Fortunately, cherry and grape tomatoes are tasty any time of year. Yes, local, in-season tomatoes are even better, but their little siblings make a good substitute during the coldest months. Here, I served them on top of crisped polenta slices and ayocote morado beans I'd made in the crockpot a few days earlier. Sweetened by roasting and jazzed up with garlic and cilantro, the tomatoes lightened the polenta's density and balanced the beans' savory flavors.

You will need:

  • 2 pints cherry or grape tomatoes
  • 1 Tbsp extra-virgin olive oil
  • 2 cloves garlic, minced
  • 1/4 tsp ground cumin
  • 1/2 tsp oregano
  • red pepper flakes to taste
  • fresh cilantro leaves

Steps:

  1. Preheat the oven to 400°. Line a rimmed baking sheet with non-stick foil or spritz it with non-stick spray.
  2. Rinse the tomatoes and pat them dry on a clean towel. Place the tomatoes in a large bowl and drizzle the oil over them. Toss gently to coat them evenly. Sprinkle the garlic, cumin, oregano and red pepper flakes, plus a big pinch of salt, over the tomatoes and toss gently again.
  3. Spread the tomatoes out on the baking sheet. Roast for 25-35 minutes, or until the tomatoes are sizzling and beginning to shrivel.
  4. Remove the pan from oven and allow the tomatoes to cool slightly. Return them to the large bowl and add cilantro leaves. Lightly smash the tomatoes with a wooden spoon. Serve warm.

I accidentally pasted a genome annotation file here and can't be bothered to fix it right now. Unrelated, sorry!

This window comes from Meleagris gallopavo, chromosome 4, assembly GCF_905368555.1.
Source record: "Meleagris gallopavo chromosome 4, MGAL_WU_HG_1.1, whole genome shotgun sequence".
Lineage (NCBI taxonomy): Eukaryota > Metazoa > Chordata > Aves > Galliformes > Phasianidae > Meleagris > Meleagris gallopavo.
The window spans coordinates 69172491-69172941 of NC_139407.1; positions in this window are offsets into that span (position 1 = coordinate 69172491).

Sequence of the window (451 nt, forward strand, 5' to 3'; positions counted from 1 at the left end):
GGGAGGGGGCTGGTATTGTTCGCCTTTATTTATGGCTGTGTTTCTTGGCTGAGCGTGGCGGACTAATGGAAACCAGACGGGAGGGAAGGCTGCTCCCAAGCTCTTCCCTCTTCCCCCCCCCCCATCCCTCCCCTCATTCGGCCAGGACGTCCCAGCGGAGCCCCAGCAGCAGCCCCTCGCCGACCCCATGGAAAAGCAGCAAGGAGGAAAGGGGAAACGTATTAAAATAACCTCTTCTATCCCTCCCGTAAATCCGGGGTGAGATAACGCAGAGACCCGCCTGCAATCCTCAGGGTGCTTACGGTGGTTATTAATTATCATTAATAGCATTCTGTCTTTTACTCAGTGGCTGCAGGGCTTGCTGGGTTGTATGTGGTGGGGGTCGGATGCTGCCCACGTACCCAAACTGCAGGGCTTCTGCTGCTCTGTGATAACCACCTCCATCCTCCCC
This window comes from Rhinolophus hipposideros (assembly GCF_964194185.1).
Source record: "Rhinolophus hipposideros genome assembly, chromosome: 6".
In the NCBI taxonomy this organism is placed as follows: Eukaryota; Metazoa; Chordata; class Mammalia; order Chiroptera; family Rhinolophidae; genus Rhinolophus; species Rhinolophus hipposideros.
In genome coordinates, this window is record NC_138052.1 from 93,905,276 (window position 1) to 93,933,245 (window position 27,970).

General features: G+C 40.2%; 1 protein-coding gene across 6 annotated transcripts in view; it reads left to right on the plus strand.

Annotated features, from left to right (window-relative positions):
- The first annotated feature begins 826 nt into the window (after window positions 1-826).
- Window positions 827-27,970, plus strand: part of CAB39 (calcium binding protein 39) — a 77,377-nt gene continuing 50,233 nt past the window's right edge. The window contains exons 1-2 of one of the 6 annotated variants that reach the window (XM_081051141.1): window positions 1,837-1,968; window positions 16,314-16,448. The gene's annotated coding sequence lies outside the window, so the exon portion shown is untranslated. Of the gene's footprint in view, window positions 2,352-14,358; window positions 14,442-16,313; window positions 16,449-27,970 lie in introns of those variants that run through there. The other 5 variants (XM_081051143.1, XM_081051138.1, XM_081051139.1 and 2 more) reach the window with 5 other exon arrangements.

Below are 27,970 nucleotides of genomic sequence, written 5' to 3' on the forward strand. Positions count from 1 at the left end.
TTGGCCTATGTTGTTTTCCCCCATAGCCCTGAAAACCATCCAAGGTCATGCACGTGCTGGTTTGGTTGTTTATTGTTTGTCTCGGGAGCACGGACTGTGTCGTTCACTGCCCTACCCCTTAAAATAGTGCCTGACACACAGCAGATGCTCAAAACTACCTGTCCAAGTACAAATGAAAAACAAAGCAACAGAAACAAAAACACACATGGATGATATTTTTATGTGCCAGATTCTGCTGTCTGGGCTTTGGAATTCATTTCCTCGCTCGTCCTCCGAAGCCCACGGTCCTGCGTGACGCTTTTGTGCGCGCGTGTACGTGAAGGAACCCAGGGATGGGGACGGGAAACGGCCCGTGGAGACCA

I think the tomatoes would also work well with a variety of other pairings, such as pasta, rice, or vegetarian chorizo. They would even be great over toasted bread with a little melted feta or queso blanco on top. Ooh, or with scrambled eggs and refried beans! Now my wheels are turning...

Pizza quinoa (5-6 servings)

Every home cook should have a handful of go-to recipes that are quick and easy to put together on a busy night. Some of my stand-by classics include rice and beans, crispy tofu wraps, black bean and toasted corn tacos, mini pizzas, and, more recently, pizza quinoa from GirlMakesFood. Cheesy, tangy, and hearty, it's comforting in its simplicity and powerful in its nutritional content. Plus, it all comes together in about 20 minutes!

You will need:

  • 1 1/2 cups dry quinoa, rinsed and rubbed lightly (Apparently I've had a thing for food that needs to be massaged lately)
  • 2 cups water
  • 2 cups spaghetti, marinara, or pizza sauce (I made this over the weekend with a thawed batch of roasted tomato-garlic sauce and ohhh, was it ever perfect!)
  • 1/4 - 1/2 cup shredded mozzarella cheese
  • a few handfuls of torn baby spinach

Steps:

  1. Once the quinoa has been rinsed and rubbed to remove its bitter coating, add it to a medium stockpot, along with the water. Bring the quinoa to a boil, reduce to low, and simmer with the lid on for 15-20 minutes, or until the water has been absorbed.
  2. Stir in the sauce, cheese, and spinach. Season to taste with salt and pepper and serve.

I'd love to try this with leftover roasted vegetables folded in with the quinoa. If your sauce is fairly plain, you could punch up the flavor with roasted garlic, fresh basil leaves, smoked paprika, or fresh oregano!

Vegan baked lentils and brown rice (4-5 servings)

I have an old, brown blanket that I love to snuggle under to read or watch TV. It's seen better days; the fluffy, plush surface on one side is starting to wear a little thin, and the stuffing on the other side is beginning to pop out. The blanket isn't much to look at. You'd never see it in a West Elm catalog or at Crate and Barrel. But I love that blanket. It's warm and soft, and I know it's going to make me feel good whenever I drape it over myself on a chilly evening, no matter how stressful the previous hours have been.